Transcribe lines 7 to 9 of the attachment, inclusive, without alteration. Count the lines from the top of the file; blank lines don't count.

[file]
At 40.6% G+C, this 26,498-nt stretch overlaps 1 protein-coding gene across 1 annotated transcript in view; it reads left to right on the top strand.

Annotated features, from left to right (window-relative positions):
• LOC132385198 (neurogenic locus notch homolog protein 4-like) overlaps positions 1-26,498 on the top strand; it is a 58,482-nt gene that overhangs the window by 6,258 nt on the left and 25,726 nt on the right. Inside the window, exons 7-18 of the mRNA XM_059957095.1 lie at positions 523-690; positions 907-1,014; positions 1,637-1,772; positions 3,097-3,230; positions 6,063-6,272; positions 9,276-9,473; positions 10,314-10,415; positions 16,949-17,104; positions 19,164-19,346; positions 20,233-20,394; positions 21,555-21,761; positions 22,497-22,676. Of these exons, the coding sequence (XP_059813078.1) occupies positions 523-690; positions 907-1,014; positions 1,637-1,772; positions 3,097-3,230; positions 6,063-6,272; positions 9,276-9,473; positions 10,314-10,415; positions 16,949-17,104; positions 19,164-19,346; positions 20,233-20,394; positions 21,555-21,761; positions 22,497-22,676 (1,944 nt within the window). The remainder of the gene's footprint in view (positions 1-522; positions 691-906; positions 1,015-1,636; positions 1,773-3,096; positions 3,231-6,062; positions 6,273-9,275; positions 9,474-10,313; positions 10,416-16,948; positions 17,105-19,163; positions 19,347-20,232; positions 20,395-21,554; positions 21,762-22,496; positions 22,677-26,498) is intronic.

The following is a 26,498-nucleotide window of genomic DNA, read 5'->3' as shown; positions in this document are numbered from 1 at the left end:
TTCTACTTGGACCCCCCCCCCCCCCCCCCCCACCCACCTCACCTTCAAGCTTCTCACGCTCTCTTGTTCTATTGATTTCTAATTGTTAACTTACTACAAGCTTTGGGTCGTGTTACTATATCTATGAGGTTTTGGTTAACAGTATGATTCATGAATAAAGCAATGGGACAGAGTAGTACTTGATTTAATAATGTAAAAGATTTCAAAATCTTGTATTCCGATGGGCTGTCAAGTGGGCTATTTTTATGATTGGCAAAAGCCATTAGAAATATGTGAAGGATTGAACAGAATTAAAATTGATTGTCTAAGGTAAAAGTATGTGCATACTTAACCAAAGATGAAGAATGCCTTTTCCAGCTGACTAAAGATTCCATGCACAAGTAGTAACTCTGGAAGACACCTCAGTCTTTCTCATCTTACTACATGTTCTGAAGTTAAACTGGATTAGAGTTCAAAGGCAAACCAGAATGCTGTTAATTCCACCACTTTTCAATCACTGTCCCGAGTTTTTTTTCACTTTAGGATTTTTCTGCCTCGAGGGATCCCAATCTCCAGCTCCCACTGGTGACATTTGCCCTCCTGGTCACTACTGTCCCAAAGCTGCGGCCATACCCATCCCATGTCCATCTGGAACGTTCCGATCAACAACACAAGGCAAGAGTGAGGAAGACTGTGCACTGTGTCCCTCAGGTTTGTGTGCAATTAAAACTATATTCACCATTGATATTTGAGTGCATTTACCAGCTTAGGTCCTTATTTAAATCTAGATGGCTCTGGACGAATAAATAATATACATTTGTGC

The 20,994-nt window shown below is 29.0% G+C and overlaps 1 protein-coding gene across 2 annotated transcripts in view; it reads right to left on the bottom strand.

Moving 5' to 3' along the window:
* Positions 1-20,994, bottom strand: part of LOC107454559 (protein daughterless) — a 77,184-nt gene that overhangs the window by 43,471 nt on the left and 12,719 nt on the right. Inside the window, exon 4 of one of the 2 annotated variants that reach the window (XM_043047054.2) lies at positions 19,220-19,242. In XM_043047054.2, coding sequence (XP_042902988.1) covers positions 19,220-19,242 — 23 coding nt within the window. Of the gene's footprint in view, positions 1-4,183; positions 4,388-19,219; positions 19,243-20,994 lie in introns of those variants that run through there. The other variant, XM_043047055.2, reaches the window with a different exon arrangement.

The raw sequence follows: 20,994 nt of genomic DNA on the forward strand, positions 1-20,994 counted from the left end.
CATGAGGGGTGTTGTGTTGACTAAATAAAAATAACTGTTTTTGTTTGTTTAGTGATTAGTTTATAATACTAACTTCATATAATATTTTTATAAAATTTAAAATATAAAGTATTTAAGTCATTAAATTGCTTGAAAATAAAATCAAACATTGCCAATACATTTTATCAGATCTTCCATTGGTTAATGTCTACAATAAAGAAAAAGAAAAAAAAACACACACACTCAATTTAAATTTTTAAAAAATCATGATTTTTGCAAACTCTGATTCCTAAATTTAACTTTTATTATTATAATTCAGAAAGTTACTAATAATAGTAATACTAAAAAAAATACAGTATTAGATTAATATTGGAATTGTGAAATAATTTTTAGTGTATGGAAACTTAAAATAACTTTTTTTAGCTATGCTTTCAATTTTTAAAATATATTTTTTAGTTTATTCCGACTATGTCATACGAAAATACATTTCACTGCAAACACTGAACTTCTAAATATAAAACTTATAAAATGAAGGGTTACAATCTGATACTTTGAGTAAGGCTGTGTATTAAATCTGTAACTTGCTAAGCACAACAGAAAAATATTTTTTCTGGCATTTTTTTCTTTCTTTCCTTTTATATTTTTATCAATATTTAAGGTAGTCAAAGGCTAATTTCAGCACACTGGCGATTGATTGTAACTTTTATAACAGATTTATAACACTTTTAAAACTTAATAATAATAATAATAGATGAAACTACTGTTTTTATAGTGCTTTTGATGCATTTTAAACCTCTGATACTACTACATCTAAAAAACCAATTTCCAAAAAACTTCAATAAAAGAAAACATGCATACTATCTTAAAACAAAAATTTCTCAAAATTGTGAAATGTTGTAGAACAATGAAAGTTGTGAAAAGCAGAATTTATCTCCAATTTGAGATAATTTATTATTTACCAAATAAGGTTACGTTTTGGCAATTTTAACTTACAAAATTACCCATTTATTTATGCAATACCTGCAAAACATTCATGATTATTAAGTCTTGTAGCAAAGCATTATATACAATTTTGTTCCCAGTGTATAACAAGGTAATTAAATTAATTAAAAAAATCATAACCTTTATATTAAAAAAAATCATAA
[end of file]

Moving 5' to 3' along the window:
* Positions 1-20,994, bottom strand: part of LOC107454559 (protein daughterless) — a 77,184-nt gene that overhangs the window by 43,471 nt on the left and 12,719 nt on the right. Inside the window, exon 4 of one of the 2 annotated variants that reach the window (XM_043047054.2) lies at positions 19,220-19,242. In XM_043047054.2, coding sequence (XP_042902988.1) covers positions 19,220-19,242 — 23 coding nt within the window. Of the gene's footprint in view, positions 1-4,183; positions 4,388-19,219; positions 19,243-20,994 lie in introns of those variants that run through there. The other variant, XM_043047055.2, reaches the window with a different exon arrangement.

The raw sequence follows: 20,994 nt of genomic DNA on the forward strand, positions 1-20,994 counted from the left end.